Supreme Court held that the TCPA’s federal-debts exemption is a content-based law that violated the First Amendment and severed the exemption from the TCPA.
On June 20, 2019, the Supreme Court released its long-awaited decision in PDR v. Carlton & Harris Chiropractic. The Court was expected to provide greater clarity about the extent to which litigants can challenge the Federal Communications Commission’s (FCC) Telephone Consumer Protection Act (TCPA) interpretations in private litigation. Instead of deciding that issue, however, the
As we head towards 2020, it’s time once again for the decennial U.S. national Census – one of the broadest data collections that the United States federal government undertakes to learn more about its citizens, recalibrate Congressional districts, allocate public funding, and deliver critical public services. But the government’s ability to conduct the upcoming Census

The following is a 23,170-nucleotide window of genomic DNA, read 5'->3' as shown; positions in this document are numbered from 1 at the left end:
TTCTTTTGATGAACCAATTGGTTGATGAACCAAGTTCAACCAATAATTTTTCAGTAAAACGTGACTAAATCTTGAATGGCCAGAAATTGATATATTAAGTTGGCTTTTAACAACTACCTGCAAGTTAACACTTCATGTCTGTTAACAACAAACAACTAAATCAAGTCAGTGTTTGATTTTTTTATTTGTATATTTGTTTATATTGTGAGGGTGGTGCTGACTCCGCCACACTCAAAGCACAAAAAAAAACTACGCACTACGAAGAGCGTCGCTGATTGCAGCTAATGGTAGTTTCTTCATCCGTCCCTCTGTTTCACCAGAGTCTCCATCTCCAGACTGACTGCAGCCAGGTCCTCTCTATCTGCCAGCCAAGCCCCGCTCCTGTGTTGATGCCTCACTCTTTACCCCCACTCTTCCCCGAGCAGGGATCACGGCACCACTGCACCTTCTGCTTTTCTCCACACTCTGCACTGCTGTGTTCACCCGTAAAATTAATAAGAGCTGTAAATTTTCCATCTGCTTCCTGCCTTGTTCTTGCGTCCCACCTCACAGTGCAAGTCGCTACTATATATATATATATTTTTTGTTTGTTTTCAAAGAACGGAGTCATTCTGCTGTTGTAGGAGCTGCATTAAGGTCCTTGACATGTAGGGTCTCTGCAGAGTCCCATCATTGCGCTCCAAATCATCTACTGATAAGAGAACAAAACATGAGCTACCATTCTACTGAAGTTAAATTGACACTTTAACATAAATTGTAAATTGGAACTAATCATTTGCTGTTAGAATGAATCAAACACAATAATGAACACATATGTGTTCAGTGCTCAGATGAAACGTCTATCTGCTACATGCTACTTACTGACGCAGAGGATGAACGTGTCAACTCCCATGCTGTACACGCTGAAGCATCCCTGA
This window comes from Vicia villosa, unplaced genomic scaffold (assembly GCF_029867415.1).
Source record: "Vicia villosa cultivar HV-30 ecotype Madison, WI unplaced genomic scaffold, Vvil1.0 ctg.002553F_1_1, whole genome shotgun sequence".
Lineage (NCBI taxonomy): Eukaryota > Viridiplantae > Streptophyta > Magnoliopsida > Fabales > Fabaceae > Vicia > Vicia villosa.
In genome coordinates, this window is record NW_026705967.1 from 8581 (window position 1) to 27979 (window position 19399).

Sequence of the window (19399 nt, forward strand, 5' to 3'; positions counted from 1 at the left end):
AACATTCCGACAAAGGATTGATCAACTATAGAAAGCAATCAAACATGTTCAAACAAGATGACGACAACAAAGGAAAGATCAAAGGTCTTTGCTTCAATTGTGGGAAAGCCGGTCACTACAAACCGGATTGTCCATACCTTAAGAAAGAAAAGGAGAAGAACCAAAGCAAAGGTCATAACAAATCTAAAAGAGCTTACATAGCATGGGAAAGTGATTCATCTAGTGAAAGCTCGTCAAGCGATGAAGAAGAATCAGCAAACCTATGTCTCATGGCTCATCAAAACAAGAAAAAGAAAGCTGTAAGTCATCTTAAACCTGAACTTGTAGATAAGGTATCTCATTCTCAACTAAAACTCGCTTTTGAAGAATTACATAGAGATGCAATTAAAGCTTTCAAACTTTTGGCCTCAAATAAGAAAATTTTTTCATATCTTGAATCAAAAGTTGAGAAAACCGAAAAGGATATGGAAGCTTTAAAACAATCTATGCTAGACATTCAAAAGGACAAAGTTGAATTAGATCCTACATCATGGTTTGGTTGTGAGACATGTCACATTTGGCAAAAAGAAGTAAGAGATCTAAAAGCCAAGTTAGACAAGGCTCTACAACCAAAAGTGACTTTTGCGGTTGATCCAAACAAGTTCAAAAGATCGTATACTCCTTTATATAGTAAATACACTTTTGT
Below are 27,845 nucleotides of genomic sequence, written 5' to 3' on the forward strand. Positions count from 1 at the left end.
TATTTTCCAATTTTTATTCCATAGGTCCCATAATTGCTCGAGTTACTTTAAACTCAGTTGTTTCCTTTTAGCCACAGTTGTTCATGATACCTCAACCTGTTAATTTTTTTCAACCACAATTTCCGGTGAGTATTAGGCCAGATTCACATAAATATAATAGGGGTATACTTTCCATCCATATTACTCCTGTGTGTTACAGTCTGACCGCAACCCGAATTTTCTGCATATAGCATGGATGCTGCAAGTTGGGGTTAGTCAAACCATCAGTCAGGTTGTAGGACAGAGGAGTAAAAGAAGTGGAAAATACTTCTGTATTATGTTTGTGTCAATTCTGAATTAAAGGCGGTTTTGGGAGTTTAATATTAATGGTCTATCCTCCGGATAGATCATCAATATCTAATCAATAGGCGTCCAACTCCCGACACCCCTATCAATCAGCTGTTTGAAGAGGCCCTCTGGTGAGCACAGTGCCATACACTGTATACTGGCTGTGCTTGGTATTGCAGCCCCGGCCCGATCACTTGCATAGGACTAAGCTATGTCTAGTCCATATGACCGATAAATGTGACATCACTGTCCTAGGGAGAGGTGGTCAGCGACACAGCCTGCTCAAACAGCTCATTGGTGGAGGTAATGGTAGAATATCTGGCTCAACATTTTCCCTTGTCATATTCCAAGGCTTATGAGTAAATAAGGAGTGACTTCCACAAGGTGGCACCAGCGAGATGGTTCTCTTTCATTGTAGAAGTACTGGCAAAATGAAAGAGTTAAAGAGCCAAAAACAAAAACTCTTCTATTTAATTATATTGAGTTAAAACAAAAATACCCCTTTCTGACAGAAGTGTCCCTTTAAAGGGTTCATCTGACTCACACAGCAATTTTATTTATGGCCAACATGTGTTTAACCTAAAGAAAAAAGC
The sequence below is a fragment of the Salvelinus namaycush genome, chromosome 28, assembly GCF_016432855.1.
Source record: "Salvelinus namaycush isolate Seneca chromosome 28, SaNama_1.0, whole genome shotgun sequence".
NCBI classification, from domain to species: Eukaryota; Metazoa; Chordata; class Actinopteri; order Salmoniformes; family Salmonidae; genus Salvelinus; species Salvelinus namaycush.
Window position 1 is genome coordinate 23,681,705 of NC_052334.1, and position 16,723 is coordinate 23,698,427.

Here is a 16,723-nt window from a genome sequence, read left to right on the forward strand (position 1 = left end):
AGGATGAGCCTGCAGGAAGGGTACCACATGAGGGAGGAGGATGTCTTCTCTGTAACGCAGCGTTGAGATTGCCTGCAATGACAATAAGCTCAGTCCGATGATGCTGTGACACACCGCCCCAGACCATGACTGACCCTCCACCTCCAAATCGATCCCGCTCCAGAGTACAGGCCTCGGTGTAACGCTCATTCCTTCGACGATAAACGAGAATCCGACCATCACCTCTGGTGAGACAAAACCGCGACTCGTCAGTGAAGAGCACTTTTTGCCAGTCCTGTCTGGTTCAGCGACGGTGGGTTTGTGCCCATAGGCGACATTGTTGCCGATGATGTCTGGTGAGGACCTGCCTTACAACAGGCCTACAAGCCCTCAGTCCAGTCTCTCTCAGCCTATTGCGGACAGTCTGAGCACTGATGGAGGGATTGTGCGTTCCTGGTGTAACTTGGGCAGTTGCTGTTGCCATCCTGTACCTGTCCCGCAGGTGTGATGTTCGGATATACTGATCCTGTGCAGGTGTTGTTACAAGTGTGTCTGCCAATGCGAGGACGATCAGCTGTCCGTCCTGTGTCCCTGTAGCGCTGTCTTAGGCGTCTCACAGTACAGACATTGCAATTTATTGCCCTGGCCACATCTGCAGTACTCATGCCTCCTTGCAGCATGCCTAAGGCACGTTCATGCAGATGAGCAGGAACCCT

All eyes are once again on the Supreme Court of the United States (SCOTUS) as it turns its attention to the application of the Alien Tort Statute (ATS) to companies accused of complicity in human rights violations committed abroad.
On June 26, 2017, in Trinity Lutheran Church of Columbia, Inc. v. Comer, the U.S. Supreme Court held unconstitutional under the Free Exercise Clause Missouri’s refusal to award a playground resurfacing grant to a church. The Court ruled for the first time that the government’s decision to exclude churches because of their religious identity from
A unanimous Supreme Court held in Universal Health Services, Inc. v. United States ex rel. Escobar (“Escobar”) that under the civil False Claims Act (FCA), an “implied certification” of compliance could serve as a basis for liability for treble damages and penalties, but only in certain circumstances, rejecting attempts to extend liability under this theory to include any violation of a statute, regulation, or contract term that could theoretically permit the government to deny payment of a claim. The boundaries of this highly anticipated FCA ruling will be the source of additional litigation in the coming months and years.